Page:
25 March 2010—Nowadays, a phone that doesn’t know where it is or where it’s going can’t really call itself ”smart.” To orient themselves properly, smartphones require not just GPS capability but also an electronic compass, an accelerometer, and increasingly, digital gyroscopes.
The point of a gyroscope is to sense any change in an object’s axis of rotation. Up until now, gyroscopes measured movement around the three axes with three sensors—one for pitch, one for yaw, and another for roll. At most, two of these sensors would be combined on a single die. The best you could do was, say, match up a 3- by 5- by 1-millimeter yaw sensor with a 4- by 5- by 1-mm sensor that would detect pitch and roll. But on 15 February, STMicroelectronics unveiled a 4- by 4- by 1-mm gyroscope whose single sensing structure tracks all three angular motions. It’s a triumph of microelectromechanical systems (MEMS) engineering.
”Cellphone companies continually demand smaller size, less power, and lower cost,” says Jay Esfandyari, MEMS product marketing manager at ST. ”The aim now is to eventually shrink the [gyroscopes] significantly in the near future, down to about the [3-mm square] average footprint of accelerometers” typically used in smartphones.
The new 3-axis digital gyroscope comes preset with one of three sensitivity levels, which allow the device to trade speed for resolution. For gaming, it can capture movements as quick as 2000 degrees per second but can distinguish only movements larger than 70 millidegrees per second per digit. For the more controlled point-and-click movement of a user interface—say a wand or a wearable mouse—the gyroscope can pick up movements as fast as 500 degrees per second and distinguish movements of 18 millidegrees per second per digit or more. The most sensitive version, which picks up only 250 degrees per second, can sense a mere 9 millidegrees per second per digit.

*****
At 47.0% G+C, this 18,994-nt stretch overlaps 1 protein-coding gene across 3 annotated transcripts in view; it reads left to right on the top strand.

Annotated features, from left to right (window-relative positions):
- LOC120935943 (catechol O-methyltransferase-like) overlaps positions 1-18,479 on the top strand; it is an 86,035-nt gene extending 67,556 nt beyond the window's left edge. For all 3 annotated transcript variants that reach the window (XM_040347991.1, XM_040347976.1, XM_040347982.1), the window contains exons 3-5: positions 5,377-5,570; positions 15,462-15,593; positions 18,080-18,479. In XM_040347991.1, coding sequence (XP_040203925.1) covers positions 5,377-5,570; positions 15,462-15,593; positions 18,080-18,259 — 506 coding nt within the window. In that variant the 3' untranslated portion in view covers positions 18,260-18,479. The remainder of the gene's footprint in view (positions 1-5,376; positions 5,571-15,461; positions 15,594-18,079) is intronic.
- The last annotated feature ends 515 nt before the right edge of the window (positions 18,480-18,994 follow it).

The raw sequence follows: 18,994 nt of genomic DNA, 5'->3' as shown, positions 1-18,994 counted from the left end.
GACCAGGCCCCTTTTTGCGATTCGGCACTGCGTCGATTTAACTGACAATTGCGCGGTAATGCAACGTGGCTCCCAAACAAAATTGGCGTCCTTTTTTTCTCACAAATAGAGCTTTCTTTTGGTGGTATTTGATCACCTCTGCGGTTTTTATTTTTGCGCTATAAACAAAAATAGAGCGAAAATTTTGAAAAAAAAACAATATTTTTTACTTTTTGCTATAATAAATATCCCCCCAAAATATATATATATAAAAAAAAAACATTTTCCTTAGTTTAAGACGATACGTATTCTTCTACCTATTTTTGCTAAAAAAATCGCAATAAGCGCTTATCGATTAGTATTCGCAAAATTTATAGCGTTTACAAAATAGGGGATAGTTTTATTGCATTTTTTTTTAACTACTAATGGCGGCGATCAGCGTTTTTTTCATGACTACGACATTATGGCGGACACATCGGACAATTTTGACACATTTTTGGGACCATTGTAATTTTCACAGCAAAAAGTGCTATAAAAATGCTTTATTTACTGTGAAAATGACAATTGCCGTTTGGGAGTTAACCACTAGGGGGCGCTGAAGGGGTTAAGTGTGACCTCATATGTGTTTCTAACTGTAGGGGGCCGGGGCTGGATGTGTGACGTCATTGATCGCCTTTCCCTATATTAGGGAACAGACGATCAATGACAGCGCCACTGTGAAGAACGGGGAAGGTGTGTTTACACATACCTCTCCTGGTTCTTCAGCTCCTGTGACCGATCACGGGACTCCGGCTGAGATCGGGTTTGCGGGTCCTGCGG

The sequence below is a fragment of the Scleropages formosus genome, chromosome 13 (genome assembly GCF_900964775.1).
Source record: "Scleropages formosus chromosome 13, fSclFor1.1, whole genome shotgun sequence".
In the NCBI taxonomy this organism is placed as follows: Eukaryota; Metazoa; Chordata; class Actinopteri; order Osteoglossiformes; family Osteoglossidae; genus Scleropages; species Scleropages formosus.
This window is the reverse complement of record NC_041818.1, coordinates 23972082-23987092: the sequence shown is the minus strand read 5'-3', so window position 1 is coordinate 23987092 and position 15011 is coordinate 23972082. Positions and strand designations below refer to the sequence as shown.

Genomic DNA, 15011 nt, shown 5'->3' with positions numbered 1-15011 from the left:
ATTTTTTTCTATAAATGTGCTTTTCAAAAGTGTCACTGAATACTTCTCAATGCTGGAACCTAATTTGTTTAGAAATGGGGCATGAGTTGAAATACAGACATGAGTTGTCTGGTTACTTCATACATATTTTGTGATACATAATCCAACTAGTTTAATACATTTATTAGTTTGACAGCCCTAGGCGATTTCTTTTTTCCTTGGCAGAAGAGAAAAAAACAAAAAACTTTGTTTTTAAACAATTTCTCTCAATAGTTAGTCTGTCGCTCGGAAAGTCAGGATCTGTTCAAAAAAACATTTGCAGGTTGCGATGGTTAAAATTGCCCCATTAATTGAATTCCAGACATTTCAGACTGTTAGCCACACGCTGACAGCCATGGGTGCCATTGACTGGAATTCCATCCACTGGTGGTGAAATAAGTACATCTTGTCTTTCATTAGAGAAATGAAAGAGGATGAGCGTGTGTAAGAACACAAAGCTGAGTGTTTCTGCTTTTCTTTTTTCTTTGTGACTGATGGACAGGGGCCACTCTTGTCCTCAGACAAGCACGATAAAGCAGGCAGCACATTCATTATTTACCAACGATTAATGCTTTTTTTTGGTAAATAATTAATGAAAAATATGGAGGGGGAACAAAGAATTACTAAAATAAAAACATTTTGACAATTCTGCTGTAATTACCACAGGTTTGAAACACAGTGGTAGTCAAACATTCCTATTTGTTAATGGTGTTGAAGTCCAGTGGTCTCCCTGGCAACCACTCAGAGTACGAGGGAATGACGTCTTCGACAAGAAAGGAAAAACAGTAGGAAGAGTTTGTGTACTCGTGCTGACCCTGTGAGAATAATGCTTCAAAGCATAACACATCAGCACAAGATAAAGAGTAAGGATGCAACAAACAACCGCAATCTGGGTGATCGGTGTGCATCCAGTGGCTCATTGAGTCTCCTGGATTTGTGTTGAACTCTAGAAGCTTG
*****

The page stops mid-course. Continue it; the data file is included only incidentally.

The benefits of lightning-fast sampling rates are notable in video games in which avatars’ movements are controlled by a wand, such as those for Nintendo’s Wii gaming system. A wand featuring only a 3-axis accelerometer can measure static tilt angles for pitch and roll, but these measurements will have big errors under dynamic motions, says Esfandyari. Worse yet, he says, these errors tend to accumulate over time, throwing off the system’s accounting of angular displacement. The result is zigging when the player wants to zag and pounding when the player intends a light tap. Combining a 3-axis gyroscope with a 3-axis accelerometer gives game play a much smoother feel while making errors virtually unnoticeable.
ST is planning to integrate a gyroscope and an accelerometer into a single inertial measurement unit, says Esfandyari. This, he says, will make motion tracking even more accurate, because data regarding acceleration and angular displacement rate will be reported at the exact same time.
The gyroscope also represents a high-water mark in terms of energy consumption, according to ST. The new 3-axis digital device draws only 6 milliamps; two years ago, ST’s single-axis gyroscopes drew 5 mA. The new device gets more done with less energy because it operates in ”sleep mode.” The driving structure of the device is always on, but the sensing structure is off when a gadget’s direction-finding function is not in use. When the gyroscope is needed, the sensing structure can come back on and be ready to record movement readings in less than 20 milliseconds.
ST says it’s in a position to further reduce that delay in the near future should the market require it. Esfandyari says that minimizing the time required for the sensing structure to turn on and off is critical in applications such as dead reckoning, in which the device plots its progress on a map purely by the way it senses motion. This means that missing the initial movements will almost guarantee that every subsequent reading will be in error.
Now a constant spin will keep you moving straight ahead.